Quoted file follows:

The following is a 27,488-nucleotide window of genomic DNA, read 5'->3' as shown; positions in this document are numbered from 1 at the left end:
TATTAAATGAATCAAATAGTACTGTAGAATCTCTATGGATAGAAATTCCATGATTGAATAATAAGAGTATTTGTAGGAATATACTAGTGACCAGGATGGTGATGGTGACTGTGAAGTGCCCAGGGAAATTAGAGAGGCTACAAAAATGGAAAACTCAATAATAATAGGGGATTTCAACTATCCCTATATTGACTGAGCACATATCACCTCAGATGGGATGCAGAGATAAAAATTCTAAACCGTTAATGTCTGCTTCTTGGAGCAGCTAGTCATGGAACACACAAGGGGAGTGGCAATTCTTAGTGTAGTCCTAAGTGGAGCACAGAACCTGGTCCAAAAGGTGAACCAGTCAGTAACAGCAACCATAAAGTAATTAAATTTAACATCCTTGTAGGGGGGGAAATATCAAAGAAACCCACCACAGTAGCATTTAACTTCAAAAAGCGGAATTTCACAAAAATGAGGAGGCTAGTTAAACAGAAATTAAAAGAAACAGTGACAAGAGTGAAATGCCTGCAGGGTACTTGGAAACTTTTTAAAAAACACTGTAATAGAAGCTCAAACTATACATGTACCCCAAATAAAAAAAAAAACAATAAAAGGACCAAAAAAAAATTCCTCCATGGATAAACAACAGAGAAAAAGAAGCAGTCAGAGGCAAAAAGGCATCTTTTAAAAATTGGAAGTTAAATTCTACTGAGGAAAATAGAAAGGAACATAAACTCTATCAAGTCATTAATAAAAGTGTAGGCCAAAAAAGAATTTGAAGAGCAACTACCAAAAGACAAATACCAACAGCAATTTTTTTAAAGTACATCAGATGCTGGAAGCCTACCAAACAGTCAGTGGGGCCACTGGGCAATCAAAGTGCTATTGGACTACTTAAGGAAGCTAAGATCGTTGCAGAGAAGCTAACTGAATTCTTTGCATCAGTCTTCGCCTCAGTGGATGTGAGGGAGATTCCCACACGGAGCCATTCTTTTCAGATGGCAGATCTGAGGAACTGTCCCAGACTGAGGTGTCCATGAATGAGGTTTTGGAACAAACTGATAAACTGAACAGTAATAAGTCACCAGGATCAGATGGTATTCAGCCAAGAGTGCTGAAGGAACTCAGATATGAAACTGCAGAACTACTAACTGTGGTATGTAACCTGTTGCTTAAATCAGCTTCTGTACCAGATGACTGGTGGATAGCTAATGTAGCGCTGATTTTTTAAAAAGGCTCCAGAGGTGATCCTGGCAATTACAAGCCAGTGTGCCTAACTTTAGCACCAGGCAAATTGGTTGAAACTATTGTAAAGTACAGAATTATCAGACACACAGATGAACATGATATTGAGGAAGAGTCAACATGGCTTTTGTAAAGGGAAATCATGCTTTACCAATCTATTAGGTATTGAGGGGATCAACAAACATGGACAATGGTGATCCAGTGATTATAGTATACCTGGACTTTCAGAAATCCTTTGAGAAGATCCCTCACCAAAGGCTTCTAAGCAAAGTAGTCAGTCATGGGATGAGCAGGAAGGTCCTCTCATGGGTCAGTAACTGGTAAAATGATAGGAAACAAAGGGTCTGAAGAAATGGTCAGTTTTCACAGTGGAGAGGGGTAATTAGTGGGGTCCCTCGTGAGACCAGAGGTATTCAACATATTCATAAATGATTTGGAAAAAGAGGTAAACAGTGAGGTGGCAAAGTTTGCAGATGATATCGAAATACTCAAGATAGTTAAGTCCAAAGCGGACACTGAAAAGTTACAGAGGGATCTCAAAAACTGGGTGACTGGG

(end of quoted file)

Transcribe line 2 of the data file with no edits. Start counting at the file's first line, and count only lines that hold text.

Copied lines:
TATTAAATGAATCAAATAGTACTGTAGAATCTCTATGGATAGAAATTCCATGATTGAATAATAAGAGTATTTGTAGGAATATACTAGTGACCAGGATGGTGATGGTGACTGTGAAGTGCCCAGGGAAATTAGAGAGGCTACAAAAATGGAAAACTCAATAATAATAGGGGATTTCAACTATCCCTATATTGACTGAGCACATATCACCTCAGATGGGATGCAGAGATAAAAATTCTAAACCGTTAATGTCTGCTTCTTGGAGCAGCTAGTCATGGAACACACAAGGGGAGTGGCAATTCTTAGTGTAGTCCTAAGTGGAGCACAGAACCTGGTCCAAAAGGTGAACCAGTCAGTAACAGCAACCATAAAGTAATTAAATTTAACATCCTTGTAGGGGGGGAAATATCAAAGAAACCCACCACAGTAGCATTTAACTTCAAAAAGCGGAATTTCACAAAAATGAGGAGGCTAGTTAAACAGAAATTAAAAGAAACAGTGACAAGAGTGAAATGCCTGCAGGGTACTTGGAAACTTTTTAAAAAACACTGTAATAGAAGCTCAAACTATACATGTACCCCAAATAAAAAAAAAAACAATAAAAGGACCAAAAAAAAATTCCTCCATGGATAAACAACAGAGAAAAAGAAGCAGTCAGAGGCAAAAAGGCATCTTTTAAAAATTGGAAGTTAAATTCTACTGAGGAAAATAGAAAGGAACATAAACTCTATCAAGTCATTAATAAAAGTGTAGGCCAAAAAAGAATTTGAAGAGCAACTACCAAAAGACAAATACCAACAGCAATTTTTTTAAAGTACATCAGATGCTGGAAGCCTACCAAACAGTCAGTGGGGCCACTGGGCAATCAAAGTGCTATTGGACTACTTAAGGAAGCTAAGATCGTTGCAGAGAAGCTAACTGAATTCTTTGCATCAGTCTTCGCCTCAGTGGATGTGAGGGAGATTCCCACACGGAGCCATTCTTTTCAGATGGCAGATCTGAGGAACTGTCCCAGACTGAGGTGTCCATGAATGAGGTTTTGGAACAAACTGATAAACTGAACAGTAATAAGTCACCAGGATCAGATGGTATTCAGCCAAGAGTGCTGAAGGAACTCAGATATGAAACTGCAGAACTACTAACTGTGGTATGTAACCTGTTGCTTAAATCAGCTTCTGTACCAGATGACTGGTGGATAGCTAATGTAGCGCTGATTTTTTAAAAAGGCTCCAGAGGTGATCCTGGCAATTACAAGCCAGTGTGCCTAACTTTAGCACCAGGCAAATTGGTTGAAACTATTGTAAAGTACAGAATTATCAGACACACAGATGAACATGATATTGAGGAAGAGTCAACATGGCTTTTGTAAAGGGAAATCATGCTTTACCAATCTATTAGGTATTGAGGGGATCAACAAACATGGACAATGGTGATCCAGTGATTATAGTATACCTGGACTTTCAGAAATCCTTTGAGAAGATCCCTCACCAAAGGCTTCTAAGCAAAGTAGTCAGTCATGGGATGAGCAGGAAGGTCCTCTCATGGGTCAGTAACTGGTAAAATGATAGGAAACAAAGGGTCTGAAGAAATGGTCAGTTTTCACAGTGGAGAGGGGTAATTAGTGGGGTCCCTCGTGAGACCAGAGGTATTCAACATATTCATAAATGATTTGGAAAAAGAGGTAAACAGTGAGGTGGCAAAGTTTGCAGATGATATCGAAATACTCAAGATAGTTAAGTCCAAAGCGGACACTGAAAAGTTACAGAGGGATCTCAAAAACTGGGTGACTGGG